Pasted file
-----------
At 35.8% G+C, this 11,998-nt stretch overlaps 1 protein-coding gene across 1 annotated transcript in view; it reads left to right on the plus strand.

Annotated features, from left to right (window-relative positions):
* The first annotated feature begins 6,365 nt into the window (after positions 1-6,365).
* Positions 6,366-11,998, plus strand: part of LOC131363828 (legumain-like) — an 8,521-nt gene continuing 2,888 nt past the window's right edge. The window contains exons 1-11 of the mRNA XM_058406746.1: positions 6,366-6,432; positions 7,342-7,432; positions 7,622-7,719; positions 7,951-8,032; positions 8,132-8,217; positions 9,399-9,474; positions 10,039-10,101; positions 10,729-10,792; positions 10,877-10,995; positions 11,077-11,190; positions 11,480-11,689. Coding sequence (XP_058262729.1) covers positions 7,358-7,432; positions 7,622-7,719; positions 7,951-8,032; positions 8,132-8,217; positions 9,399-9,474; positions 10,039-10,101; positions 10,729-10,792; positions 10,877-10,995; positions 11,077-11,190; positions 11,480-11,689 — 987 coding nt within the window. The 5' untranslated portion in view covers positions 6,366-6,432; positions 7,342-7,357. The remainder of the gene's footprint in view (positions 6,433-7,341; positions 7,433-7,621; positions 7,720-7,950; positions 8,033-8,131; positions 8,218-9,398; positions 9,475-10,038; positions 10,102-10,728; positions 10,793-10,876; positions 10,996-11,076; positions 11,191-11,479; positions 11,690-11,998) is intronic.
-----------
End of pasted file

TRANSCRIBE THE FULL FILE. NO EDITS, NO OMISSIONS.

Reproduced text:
At 35.8% G+C, this 11,998-nt stretch overlaps 1 protein-coding gene across 1 annotated transcript in view; it reads left to right on the plus strand.

Annotated features, from left to right (window-relative positions):
* The first annotated feature begins 6,365 nt into the window (after positions 1-6,365).
* Positions 6,366-11,998, plus strand: part of LOC131363828 (legumain-like) — an 8,521-nt gene continuing 2,888 nt past the window's right edge. The window contains exons 1-11 of the mRNA XM_058406746.1: positions 6,366-6,432; positions 7,342-7,432; positions 7,622-7,719; positions 7,951-8,032; positions 8,132-8,217; positions 9,399-9,474; positions 10,039-10,101; positions 10,729-10,792; positions 10,877-10,995; positions 11,077-11,190; positions 11,480-11,689. Coding sequence (XP_058262729.1) covers positions 7,358-7,432; positions 7,622-7,719; positions 7,951-8,032; positions 8,132-8,217; positions 9,399-9,474; positions 10,039-10,101; positions 10,729-10,792; positions 10,877-10,995; positions 11,077-11,190; positions 11,480-11,689 — 987 coding nt within the window. The 5' untranslated portion in view covers positions 6,366-6,432; positions 7,342-7,357. The remainder of the gene's footprint in view (positions 6,433-7,341; positions 7,433-7,621; positions 7,720-7,950; positions 8,033-8,131; positions 8,218-9,398; positions 9,475-10,038; positions 10,102-10,728; positions 10,793-10,876; positions 10,996-11,076; positions 11,191-11,479; positions 11,690-11,998) is intronic.